Stack Overflow is a community of 4.7 million programmers, just like you, helping each other.

Join them; it only takes a minute:

Sign up
Join the Stack Overflow community to:
  1. Ask programming questions
  2. Answer and help your peers
  3. Get recognized for your expertise

I have the following db.

If I select * and join all the tables, desc and active will be mixed up.

Now I can write all like omc_courses.desc, omc_trainer.desc etc, but if I have many field, it is not practical.

So I am thinking if I can write like select *, omc_courses.desc AS course_desc, omc_trainer.desc AS trainer_desc, etc for fields which has the same name.

Or is there any way you can suggest?

Thanks in advance.

CREATE TABLE IF NOT EXISTS `omc_courses` (
  `id` int(11) NOT NULL AUTO_INCREMENT,
  ...
  `desc` varchar(255) DEFAULT NULL,
  `active` tinyint(1) NOT NULL DEFAULT '1',
  ...
  PRIMARY KEY (`id`)
) ... ;



CREATE TABLE IF NOT EXISTS `omc_trainer` (
  `id` int(10) unsigned NOT NULL AUTO_INCREMENT,
  ...
  `desc` varchar(255) DEFAULT NULL,
  `active` tinyint(1) NOT NULL DEFAULT '1',
   ...
  PRIMARY KEY (`id`)
) ... ;


CREATE TABLE IF NOT EXISTS `omc_anothertable` (
  `id` int(10) unsigned NOT NULL AUTO_INCREMENT,
  ...
  `desc` varchar(255) DEFAULT NULL,
  `active` tinyint(1) NOT NULL DEFAULT '1',
   ...
  PRIMARY KEY (`id`)
) ... ;
share|improve this question
1  
By the way, desc is a reserved word in mySQL. You'll have to wrap it in backticks whenever you address it – Pekka 웃 Oct 23 '10 at 10:24
up vote 1 down vote accepted

If the field name is ambiguous, using tablename.fieldname is the only way to go that I know of.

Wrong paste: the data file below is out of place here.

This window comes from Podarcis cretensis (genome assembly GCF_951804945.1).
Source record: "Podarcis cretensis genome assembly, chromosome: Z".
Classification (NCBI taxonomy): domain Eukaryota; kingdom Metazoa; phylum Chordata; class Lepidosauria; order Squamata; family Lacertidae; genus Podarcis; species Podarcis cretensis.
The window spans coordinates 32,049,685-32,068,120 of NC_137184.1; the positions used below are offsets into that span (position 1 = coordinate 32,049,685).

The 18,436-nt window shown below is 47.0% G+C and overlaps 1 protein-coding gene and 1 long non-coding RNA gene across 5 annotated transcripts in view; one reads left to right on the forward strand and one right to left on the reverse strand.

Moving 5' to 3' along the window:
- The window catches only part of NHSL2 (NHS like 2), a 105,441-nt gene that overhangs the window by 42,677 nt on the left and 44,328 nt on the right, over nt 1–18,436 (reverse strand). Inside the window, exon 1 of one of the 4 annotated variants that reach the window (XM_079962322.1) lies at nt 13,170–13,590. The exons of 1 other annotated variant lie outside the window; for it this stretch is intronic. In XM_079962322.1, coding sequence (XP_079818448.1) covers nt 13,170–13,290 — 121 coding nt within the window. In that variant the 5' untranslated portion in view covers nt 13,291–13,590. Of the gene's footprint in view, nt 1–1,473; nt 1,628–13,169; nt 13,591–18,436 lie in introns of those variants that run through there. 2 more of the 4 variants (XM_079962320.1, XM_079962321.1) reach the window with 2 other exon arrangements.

You could create short aliases for the table names:

... FROM omc_courses AS c

and then address the field names through that alias:

select *, c.desc AS course_desc, t.desc AS trainer_desc,  ....

but I think that's the best one can do in terms of abbreviations.

share|improve this answer

The best way ofcourse is as you have suggested to use aliases to remove ambiguity between same column names from different tables.

I do not think there is any other way to avoid this ambiguity of same column names as far as I know.

eg: with aliases -

select omc_c.*, omc_c.desc AS course_desc, omc_t.desc AS trainer_desc
from omc_courses as omc_c inner join omc_trainer as omc_t
share|improve this answer

use column aliases as suggested but i'd probably create a view as follows so i dont have to think about it again:

drop view if exists omc_courses_view;

create view omc_courses_view as
select
 c.id as course_id,
 c.active as course_active,
 t.id as trainer_id,
 t.active as trainer_active,
 ...
from
 omc_courses c
inner join omc_trainer t on c.id = t.course_id
inner join ...

select * from omc_courses_view;
share|improve this answer

Your Answer

 
discard

By posting your answer, you agree to the privacy policy and terms of service.

Not the answer you're looking for? Browse other questions tagged or ask your own question.